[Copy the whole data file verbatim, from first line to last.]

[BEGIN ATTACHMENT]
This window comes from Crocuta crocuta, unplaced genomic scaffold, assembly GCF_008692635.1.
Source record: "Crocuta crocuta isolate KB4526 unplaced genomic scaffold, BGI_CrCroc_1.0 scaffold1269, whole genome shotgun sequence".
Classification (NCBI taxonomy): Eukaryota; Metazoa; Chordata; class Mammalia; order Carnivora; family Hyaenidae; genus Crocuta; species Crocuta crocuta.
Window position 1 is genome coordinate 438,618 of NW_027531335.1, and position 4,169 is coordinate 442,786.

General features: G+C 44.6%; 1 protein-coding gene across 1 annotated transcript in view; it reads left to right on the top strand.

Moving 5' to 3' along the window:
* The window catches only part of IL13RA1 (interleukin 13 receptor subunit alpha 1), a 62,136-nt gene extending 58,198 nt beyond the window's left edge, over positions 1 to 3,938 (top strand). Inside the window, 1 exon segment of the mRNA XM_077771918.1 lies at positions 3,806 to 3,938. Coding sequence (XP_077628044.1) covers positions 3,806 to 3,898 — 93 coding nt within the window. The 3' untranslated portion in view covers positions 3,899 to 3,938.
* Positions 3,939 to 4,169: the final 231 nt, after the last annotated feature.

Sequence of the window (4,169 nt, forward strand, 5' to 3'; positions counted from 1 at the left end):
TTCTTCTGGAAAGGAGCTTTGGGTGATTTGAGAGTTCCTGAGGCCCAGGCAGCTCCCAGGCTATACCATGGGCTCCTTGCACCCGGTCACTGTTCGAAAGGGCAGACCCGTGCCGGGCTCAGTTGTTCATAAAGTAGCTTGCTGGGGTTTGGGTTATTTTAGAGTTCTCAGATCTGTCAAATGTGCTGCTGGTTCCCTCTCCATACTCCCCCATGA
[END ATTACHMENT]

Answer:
This window comes from Crocuta crocuta, unplaced genomic scaffold, assembly GCF_008692635.1.
Source record: "Crocuta crocuta isolate KB4526 unplaced genomic scaffold, BGI_CrCroc_1.0 scaffold1269, whole genome shotgun sequence".
Classification (NCBI taxonomy): Eukaryota; Metazoa; Chordata; class Mammalia; order Carnivora; family Hyaenidae; genus Crocuta; species Crocuta crocuta.
Window position 1 is genome coordinate 438,618 of NW_027531335.1, and position 4,169 is coordinate 442,786.

General features: G+C 44.6%; 1 protein-coding gene across 1 annotated transcript in view; it reads left to right on the top strand.

Moving 5' to 3' along the window:
* The window catches only part of IL13RA1 (interleukin 13 receptor subunit alpha 1), a 62,136-nt gene extending 58,198 nt beyond the window's left edge, over positions 1 to 3,938 (top strand). Inside the window, 1 exon segment of the mRNA XM_077771918.1 lies at positions 3,806 to 3,938. Coding sequence (XP_077628044.1) covers positions 3,806 to 3,898 — 93 coding nt within the window. The 3' untranslated portion in view covers positions 3,899 to 3,938.
* Positions 3,939 to 4,169: the final 231 nt, after the last annotated feature.

Sequence of the window (4,169 nt, forward strand, 5' to 3'; positions counted from 1 at the left end):
TTCTTCTGGAAAGGAGCTTTGGGTGATTTGAGAGTTCCTGAGGCCCAGGCAGCTCCCAGGCTATACCATGGGCTCCTTGCACCCGGTCACTGTTCGAAAGGGCAGACCCGTGCCGGGCTCAGTTGTTCATAAAGTAGCTTGCTGGGGTTTGGGTTATTTTAGAGTTCTCAGATCTGTCAAATGTGCTGCTGGTTCCCTCTCCATACTCCCCCATGA